Did you know, it was the work of an Australian engineer, John O’Sullivan, that led to the invention of wireless internet technology?

This mammoth infographic looks at the legacy of his work, from 1999, when the first wireless compatible devices began to be built, until now: a world that boasts 700 million Wi-Fi connected internet users and around 800 million new devices being added every year.

The graphic looks at the impact of wireless internet on everything from social lifestyle and employment to cause of political change.

As a measure of how keenly we feel the internet’s importance, well – a majority of respondents in India would rather go without chocolate than internet access for a year, while three quarters of Americans think that being denied internet access for a week would make them more irritable than complete abstinence from coffee.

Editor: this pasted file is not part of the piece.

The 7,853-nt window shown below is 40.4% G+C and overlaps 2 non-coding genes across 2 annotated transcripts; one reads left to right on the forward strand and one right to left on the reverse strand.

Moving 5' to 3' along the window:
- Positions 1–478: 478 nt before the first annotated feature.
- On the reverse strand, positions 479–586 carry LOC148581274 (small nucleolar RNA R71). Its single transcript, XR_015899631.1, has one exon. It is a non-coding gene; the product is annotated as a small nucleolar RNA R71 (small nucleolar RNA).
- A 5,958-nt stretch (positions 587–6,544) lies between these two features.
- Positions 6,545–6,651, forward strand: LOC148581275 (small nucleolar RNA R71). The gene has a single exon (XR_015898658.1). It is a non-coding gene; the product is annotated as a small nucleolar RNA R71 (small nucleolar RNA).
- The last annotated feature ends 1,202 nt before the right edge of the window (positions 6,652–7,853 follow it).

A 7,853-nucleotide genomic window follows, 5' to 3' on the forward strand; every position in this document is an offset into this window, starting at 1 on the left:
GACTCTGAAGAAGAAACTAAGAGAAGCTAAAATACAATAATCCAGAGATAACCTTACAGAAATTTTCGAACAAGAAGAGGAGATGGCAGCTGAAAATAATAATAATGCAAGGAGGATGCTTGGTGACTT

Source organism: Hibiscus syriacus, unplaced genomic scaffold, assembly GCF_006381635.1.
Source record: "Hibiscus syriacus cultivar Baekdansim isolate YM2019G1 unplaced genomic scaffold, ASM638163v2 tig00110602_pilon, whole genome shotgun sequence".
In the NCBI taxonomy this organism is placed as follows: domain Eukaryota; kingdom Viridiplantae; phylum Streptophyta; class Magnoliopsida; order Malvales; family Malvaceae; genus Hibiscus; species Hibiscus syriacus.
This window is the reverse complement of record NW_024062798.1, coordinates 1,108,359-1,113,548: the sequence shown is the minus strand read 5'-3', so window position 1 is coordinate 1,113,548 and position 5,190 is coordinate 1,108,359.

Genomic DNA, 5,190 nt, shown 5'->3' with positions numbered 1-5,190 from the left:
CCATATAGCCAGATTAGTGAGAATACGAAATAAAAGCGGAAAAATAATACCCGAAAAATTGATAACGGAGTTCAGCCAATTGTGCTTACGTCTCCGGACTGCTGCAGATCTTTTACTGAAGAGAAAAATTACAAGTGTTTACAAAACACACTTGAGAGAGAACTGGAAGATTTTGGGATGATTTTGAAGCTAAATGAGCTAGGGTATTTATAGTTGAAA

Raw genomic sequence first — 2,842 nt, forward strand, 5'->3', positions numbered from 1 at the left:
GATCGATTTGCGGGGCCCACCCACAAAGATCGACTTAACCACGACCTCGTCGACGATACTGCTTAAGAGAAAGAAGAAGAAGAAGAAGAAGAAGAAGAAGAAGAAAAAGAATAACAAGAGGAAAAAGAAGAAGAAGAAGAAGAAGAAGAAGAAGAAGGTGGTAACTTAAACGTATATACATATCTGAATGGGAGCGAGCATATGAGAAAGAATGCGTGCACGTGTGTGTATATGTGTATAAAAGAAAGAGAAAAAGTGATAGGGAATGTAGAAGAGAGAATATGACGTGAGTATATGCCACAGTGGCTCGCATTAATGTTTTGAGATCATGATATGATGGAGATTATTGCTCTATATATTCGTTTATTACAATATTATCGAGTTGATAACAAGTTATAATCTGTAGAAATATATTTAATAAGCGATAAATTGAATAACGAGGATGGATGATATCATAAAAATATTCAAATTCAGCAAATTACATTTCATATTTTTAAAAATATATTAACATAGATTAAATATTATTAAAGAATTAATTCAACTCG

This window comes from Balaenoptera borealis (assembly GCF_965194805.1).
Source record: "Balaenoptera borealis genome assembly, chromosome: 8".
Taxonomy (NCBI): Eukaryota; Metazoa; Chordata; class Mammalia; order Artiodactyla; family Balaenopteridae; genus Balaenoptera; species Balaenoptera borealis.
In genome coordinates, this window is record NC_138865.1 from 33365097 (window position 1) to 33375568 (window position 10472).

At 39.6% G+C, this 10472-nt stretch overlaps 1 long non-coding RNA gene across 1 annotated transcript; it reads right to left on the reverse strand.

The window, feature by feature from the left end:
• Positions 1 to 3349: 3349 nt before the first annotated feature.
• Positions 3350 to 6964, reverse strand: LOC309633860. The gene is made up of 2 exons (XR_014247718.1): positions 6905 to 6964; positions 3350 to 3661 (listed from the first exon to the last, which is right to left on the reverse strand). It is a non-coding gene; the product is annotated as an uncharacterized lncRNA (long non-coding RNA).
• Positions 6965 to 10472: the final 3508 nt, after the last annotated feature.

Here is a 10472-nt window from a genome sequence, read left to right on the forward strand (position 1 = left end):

It also shows how our expectations of the internet have grown along with our usage. Long gone are the days of plugging a cable into the phone socket for connectivity and waiting patiently for one screen to load: if Wi-Fi doesn’t pull up a page in three seconds, then 40% of users will just head elsewhere.

Sadly, Australia doesn’t make it into the top slots for public Wi-Fi hotspots or broadband subscriptions, but luckily nor do we for the world’s most expensive hotel wireless connection – which costs the equivalent of over $450 a day for high speed access in a Cannes establishment.

However, free connectivity is shown here to be a winning strategy for businesses to entice customers, who appear to be willing to pay more for everything from flights to apartments if they come with good Wi-Fi.

Infographic: The global impact of wireless internet connectivity

Contributor

Tan Allaway

Tan Allaway is the editor-in-chief of PwC’s Digital Pulse.

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